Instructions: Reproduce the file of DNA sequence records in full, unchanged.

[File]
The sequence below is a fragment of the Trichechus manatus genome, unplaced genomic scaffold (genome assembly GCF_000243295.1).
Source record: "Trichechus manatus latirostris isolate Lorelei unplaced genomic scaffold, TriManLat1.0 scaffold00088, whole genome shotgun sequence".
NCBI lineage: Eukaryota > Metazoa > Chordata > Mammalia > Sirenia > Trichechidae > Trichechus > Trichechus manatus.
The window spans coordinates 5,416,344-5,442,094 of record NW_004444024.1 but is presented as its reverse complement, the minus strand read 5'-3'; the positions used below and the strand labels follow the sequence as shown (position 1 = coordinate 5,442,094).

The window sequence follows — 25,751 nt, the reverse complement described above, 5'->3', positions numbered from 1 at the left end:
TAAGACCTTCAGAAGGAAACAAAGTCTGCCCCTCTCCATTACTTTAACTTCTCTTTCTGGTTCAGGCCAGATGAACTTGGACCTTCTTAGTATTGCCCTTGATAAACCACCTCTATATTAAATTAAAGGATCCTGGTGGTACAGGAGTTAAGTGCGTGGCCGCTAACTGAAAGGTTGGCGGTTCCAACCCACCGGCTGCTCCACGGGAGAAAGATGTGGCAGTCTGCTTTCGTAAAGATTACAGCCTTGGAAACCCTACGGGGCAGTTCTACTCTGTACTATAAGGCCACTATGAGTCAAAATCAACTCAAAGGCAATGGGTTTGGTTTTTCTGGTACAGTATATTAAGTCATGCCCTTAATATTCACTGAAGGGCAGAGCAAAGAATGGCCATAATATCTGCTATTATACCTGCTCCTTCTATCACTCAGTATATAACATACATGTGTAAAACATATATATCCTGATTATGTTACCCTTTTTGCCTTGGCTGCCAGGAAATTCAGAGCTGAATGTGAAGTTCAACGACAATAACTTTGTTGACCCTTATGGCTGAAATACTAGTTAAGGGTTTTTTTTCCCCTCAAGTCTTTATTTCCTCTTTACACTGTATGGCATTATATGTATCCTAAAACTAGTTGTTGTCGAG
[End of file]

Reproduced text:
The sequence below is a fragment of the Trichechus manatus genome, unplaced genomic scaffold (genome assembly GCF_000243295.1).
Source record: "Trichechus manatus latirostris isolate Lorelei unplaced genomic scaffold, TriManLat1.0 scaffold00088, whole genome shotgun sequence".
NCBI lineage: Eukaryota > Metazoa > Chordata > Mammalia > Sirenia > Trichechidae > Trichechus > Trichechus manatus.
The window spans coordinates 5,416,344-5,442,094 of record NW_004444024.1 but is presented as its reverse complement, the minus strand read 5'-3'; the positions used below and the strand labels follow the sequence as shown (position 1 = coordinate 5,442,094).

The window sequence follows — 25,751 nt, the reverse complement described above, 5'->3', positions numbered from 1 at the left end:
TAAGACCTTCAGAAGGAAACAAAGTCTGCCCCTCTCCATTACTTTAACTTCTCTTTCTGGTTCAGGCCAGATGAACTTGGACCTTCTTAGTATTGCCCTTGATAAACCACCTCTATATTAAATTAAAGGATCCTGGTGGTACAGGAGTTAAGTGCGTGGCCGCTAACTGAAAGGTTGGCGGTTCCAACCCACCGGCTGCTCCACGGGAGAAAGATGTGGCAGTCTGCTTTCGTAAAGATTACAGCCTTGGAAACCCTACGGGGCAGTTCTACTCTGTACTATAAGGCCACTATGAGTCAAAATCAACTCAAAGGCAATGGGTTTGGTTTTTCTGGTACAGTATATTAAGTCATGCCCTTAATATTCACTGAAGGGCAGAGCAAAGAATGGCCATAATATCTGCTATTATACCTGCTCCTTCTATCACTCAGTATATAACATACATGTGTAAAACATATATATCCTGATTATGTTACCCTTTTTGCCTTGGCTGCCAGGAAATTCAGAGCTGAATGTGAAGTTCAACGACAATAACTTTGTTGACCCTTATGGCTGAAATACTAGTTAAGGGTTTTTTTTCCCCTCAAGTCTTTATTTCCTCTTTACACTGTATGGCATTATATGTATCCTAAAACTAGTTGTTGTCGAG